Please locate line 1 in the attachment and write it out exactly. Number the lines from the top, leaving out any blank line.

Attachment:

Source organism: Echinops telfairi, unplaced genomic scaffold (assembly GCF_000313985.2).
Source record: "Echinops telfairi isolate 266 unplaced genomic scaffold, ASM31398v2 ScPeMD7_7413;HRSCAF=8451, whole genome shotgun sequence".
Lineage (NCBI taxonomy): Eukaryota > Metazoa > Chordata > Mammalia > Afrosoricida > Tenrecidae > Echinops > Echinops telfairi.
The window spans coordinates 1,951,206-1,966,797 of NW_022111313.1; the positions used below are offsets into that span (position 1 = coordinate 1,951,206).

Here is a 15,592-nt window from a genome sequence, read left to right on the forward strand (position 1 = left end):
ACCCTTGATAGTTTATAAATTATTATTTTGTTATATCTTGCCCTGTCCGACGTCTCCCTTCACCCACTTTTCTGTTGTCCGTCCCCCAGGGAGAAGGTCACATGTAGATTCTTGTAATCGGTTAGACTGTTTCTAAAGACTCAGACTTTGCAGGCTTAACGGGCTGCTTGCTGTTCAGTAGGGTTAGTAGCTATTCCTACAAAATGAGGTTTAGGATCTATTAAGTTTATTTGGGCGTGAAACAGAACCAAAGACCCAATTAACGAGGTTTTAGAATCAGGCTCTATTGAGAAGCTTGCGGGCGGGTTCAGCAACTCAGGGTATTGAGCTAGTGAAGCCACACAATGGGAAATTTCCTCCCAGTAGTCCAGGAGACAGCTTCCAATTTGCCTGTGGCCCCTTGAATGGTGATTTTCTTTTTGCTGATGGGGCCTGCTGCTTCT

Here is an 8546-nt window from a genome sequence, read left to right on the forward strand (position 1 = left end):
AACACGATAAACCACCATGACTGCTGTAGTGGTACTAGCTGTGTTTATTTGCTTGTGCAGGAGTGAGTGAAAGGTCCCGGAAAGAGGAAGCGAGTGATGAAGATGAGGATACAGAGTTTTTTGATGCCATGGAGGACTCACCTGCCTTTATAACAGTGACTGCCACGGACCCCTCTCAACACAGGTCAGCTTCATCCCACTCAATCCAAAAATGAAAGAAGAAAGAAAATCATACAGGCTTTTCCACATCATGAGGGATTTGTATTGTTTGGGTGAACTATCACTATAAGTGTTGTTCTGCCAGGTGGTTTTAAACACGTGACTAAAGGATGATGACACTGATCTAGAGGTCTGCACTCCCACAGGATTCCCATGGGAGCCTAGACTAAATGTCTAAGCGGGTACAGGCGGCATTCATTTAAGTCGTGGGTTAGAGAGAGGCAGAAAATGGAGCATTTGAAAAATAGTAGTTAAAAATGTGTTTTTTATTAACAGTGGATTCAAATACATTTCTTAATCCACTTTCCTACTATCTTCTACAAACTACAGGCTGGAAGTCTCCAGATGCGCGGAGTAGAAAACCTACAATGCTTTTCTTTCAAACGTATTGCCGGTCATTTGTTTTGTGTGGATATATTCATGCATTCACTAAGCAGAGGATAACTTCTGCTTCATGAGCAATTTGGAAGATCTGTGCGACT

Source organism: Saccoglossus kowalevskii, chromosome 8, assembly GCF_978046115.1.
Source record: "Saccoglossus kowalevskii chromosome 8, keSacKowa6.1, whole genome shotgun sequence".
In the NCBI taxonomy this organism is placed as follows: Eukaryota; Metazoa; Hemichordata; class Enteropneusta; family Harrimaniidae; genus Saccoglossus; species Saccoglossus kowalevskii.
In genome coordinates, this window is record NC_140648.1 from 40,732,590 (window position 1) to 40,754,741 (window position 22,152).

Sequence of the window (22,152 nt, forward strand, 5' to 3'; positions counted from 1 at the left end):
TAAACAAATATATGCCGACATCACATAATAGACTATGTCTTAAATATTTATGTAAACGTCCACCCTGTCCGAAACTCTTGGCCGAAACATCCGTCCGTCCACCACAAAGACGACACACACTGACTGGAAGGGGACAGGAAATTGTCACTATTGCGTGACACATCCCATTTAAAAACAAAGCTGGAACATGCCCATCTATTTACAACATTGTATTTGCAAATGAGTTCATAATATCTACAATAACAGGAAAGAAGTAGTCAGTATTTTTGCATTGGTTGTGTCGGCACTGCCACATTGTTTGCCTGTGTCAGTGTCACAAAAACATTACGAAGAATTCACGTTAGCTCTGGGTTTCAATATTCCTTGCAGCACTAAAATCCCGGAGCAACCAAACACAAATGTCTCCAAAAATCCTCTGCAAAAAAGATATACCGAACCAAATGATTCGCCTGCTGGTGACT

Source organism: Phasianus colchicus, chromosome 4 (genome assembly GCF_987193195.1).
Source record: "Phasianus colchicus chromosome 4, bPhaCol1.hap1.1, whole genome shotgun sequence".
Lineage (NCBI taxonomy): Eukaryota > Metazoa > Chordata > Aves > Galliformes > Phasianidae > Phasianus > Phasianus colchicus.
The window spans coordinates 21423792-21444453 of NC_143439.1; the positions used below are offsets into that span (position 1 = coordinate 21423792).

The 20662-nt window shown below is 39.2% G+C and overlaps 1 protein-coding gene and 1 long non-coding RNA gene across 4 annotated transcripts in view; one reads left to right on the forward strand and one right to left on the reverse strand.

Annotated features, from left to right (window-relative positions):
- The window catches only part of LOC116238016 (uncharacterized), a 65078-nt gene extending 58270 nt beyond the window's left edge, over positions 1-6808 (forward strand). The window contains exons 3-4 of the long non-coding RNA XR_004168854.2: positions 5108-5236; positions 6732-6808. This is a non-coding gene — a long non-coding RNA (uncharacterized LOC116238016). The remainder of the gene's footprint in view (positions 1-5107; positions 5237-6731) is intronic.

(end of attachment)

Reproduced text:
Source organism: Echinops telfairi, unplaced genomic scaffold (assembly GCF_000313985.2).